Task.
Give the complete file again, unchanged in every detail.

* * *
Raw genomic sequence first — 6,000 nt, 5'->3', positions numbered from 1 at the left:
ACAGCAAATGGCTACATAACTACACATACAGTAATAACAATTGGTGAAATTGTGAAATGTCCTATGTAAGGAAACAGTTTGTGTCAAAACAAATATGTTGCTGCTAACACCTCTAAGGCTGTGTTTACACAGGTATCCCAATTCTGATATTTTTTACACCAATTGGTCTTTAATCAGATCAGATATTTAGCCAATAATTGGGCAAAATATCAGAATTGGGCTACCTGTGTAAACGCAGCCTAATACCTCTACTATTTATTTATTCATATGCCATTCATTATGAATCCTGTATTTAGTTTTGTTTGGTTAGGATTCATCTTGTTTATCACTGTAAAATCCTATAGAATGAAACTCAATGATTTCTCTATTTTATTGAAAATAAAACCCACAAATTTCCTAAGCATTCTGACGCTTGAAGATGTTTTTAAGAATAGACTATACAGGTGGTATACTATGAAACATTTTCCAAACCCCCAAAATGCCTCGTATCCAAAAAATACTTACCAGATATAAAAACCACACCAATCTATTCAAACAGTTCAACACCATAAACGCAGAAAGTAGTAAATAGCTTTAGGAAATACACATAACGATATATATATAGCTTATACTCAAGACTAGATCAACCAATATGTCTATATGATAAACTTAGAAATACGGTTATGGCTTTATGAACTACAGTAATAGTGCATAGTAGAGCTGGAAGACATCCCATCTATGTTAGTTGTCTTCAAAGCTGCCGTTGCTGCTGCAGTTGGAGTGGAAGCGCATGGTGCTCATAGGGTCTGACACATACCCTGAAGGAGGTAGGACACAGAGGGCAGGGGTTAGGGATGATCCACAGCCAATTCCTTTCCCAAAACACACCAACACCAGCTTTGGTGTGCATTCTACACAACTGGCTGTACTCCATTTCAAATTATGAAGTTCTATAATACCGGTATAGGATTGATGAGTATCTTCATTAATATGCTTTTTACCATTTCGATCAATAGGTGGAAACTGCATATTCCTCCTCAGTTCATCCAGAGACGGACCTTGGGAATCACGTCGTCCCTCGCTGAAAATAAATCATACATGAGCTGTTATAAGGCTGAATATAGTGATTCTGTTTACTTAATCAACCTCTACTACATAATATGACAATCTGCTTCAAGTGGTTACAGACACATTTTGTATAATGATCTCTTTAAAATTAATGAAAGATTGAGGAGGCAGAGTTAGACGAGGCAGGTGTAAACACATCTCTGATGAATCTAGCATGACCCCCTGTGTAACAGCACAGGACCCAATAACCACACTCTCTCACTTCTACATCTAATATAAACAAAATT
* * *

Raw genomic sequence first — 6,000 nt, 5'->3', positions numbered from 1 at the left:
ACAGCAAATGGCTACATAACTACACATACAGTAATAACAATTGGTGAAATTGTGAAATGTCCTATGTAAGGAAACAGTTTGTGTCAAAACAAATATGTTGCTGCTAACACCTCTAAGGCTGTGTTTACACAGGTATCCCAATTCTGATATTTTTTACACCAATTGGTCTTTAATCAGATCAGATATTTAGCCAATAATTGGGCAAAATATCAGAATTGGGCTACCTGTGTAAACGCAGCCTAATACCTCTACTATTTATTTATTCATATGCCATTCATTATGAATCCTGTATTTAGTTTTGTTTGGTTAGGATTCATCTTGTTTATCACTGTAAAATCCTATAGAATGAAACTCAATGATTTCTCTATTTTATTGAAAATAAAACCCACAAATTTCCTAAGCATTCTGACGCTTGAAGATGTTTTTAAGAATAGACTATACAGGTGGTATACTATGAAACATTTTCCAAACCCCCAAAATGCCTCGTATCCAAAAAATACTTACCAGATATAAAAACCACACCAATCTATTCAAACAGTTCAACACCATAAACGCAGAAAGTAGTAAATAGCTTTAGGAAATACACATAACGATATATATATAGCTTATACTCAAGACTAGATCAACCAATATGTCTATATGATAAACTTAGAAATACGGTTATGGCTTTATGAACTACAGTAATAGTGCATAGTAGAGCTGGAAGACATCCCATCTATGTTAGTTGTCTTCAAAGCTGCCGTTGCTGCTGCAGTTGGAGTGGAAGCGCATGGTGCTCATAGGGTCTGACACATACCCTGAAGGAGGTAGGACACAGAGGGCAGGGGTTAGGGATGATCCACAGCCAATTCCTTTCCCAAAACACACCAACACCAGCTTTGGTGTGCATTCTACACAACTGGCTGTACTCCATTTCAAATTATGAAGTTCTATAATACCGGTATAGGATTGATGAGTATCTTCATTAATATGCTTTTTACCATTTCGATCAATAGGTGGAAACTGCATATTCCTCCTCAGTTCATCCAGAGACGGACCTTGGGAATCACGTCGTCCCTCGCTGAAAATAAATCATACATGAGCTGTTATAAGGCTGAATATAGTGATTCTGTTTACTTAATCAACCTCTACTACATAATATGACAATCTGCTTCAAGTGGTTACAGACACATTTTGTATAATGATCTCTTTAAAATTAATGAAAGATTGAGGAGGCAGAGTTAGACGAGGCAGGTGTAAACACATCTCTGATGAATCTAGCATGACCCCCTGTGTAACAGCACAGGACCCAATAACCACACTCTCTCACTTCTACATCTAATATAAACAAAATT